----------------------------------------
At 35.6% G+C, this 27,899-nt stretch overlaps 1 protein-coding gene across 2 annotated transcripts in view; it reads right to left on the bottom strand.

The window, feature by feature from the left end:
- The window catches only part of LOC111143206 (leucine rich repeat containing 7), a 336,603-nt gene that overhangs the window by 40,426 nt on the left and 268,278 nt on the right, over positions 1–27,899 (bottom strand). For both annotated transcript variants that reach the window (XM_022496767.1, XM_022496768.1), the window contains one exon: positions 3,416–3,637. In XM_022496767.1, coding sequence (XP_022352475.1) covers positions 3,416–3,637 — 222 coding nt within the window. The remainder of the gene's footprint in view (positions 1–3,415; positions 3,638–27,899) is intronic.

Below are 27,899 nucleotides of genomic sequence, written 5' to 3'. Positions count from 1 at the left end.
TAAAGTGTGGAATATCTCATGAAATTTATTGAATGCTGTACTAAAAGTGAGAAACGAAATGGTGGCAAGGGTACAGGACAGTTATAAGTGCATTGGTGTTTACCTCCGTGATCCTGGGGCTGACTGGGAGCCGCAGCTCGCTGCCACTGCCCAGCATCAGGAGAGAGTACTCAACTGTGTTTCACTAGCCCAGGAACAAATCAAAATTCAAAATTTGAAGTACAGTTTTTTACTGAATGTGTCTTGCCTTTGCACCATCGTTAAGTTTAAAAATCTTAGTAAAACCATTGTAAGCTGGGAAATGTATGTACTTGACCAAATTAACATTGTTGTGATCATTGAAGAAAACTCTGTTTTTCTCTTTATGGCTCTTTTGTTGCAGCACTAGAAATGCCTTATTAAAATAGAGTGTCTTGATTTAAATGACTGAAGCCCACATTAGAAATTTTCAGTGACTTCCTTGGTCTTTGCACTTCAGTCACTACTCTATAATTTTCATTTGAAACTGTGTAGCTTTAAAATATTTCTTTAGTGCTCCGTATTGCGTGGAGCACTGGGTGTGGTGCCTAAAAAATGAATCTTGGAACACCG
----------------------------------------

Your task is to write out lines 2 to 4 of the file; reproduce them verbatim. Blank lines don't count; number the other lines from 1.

The window, feature by feature from the left end:
- The window catches only part of LOC111143206 (leucine rich repeat containing 7), a 336,603-nt gene that overhangs the window by 40,426 nt on the left and 268,278 nt on the right, over positions 1–27,899 (bottom strand). For both annotated transcript variants that reach the window (XM_022496767.1, XM_022496768.1), the window contains one exon: positions 3,416–3,637. In XM_022496767.1, coding sequence (XP_022352475.1) covers positions 3,416–3,637 — 222 coding nt within the window. The remainder of the gene's footprint in view (positions 1–3,415; positions 3,638–27,899) is intronic.

Below are 27,899 nucleotides of genomic sequence, written 5' to 3'. Positions count from 1 at the left end.